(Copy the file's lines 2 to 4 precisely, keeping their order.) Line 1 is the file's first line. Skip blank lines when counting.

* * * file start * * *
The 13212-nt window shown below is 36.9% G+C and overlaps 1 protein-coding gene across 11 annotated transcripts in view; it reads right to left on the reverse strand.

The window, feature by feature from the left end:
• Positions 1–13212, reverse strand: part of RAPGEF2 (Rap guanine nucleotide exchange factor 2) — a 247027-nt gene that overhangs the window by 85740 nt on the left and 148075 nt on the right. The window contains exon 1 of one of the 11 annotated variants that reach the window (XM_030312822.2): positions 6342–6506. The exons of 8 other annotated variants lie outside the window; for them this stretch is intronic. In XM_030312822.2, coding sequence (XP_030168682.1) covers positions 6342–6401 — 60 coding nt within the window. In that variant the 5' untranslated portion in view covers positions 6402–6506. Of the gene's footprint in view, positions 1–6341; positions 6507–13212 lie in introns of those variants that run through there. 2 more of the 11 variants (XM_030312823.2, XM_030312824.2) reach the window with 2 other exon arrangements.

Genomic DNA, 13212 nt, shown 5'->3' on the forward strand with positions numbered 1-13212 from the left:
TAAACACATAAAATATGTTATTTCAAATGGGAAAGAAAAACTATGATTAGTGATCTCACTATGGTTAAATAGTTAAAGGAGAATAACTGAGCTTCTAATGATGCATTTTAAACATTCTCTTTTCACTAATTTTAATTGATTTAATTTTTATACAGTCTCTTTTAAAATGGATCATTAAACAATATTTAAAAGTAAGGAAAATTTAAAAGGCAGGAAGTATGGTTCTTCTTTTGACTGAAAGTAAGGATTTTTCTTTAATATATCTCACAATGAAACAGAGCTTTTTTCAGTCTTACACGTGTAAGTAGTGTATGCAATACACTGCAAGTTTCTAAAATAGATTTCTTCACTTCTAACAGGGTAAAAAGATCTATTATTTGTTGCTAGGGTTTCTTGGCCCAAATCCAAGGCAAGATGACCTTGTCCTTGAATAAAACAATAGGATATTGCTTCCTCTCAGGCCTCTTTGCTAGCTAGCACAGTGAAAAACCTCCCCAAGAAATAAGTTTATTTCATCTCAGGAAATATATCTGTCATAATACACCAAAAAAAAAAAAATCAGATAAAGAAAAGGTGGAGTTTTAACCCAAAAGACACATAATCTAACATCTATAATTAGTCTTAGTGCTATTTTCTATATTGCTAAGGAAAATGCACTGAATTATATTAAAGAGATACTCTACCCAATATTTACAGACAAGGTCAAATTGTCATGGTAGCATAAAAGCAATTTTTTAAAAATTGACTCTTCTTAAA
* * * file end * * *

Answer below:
The window, feature by feature from the left end:
• Positions 1–13212, reverse strand: part of RAPGEF2 (Rap guanine nucleotide exchange factor 2) — a 247027-nt gene that overhangs the window by 85740 nt on the left and 148075 nt on the right. The window contains exon 1 of one of the 11 annotated variants that reach the window (XM_030312822.2): positions 6342–6506. The exons of 8 other annotated variants lie outside the window; for them this stretch is intronic. In XM_030312822.2, coding sequence (XP_030168682.1) covers positions 6342–6401 — 60 coding nt within the window. In that variant the 5' untranslated portion in view covers positions 6402–6506. Of the gene's footprint in view, positions 1–6341; positions 6507–13212 lie in introns of those variants that run through there. 2 more of the 11 variants (XM_030312823.2, XM_030312824.2) reach the window with 2 other exon arrangements.

Genomic DNA, 13212 nt, shown 5'->3' on the forward strand with positions numbered 1-13212 from the left: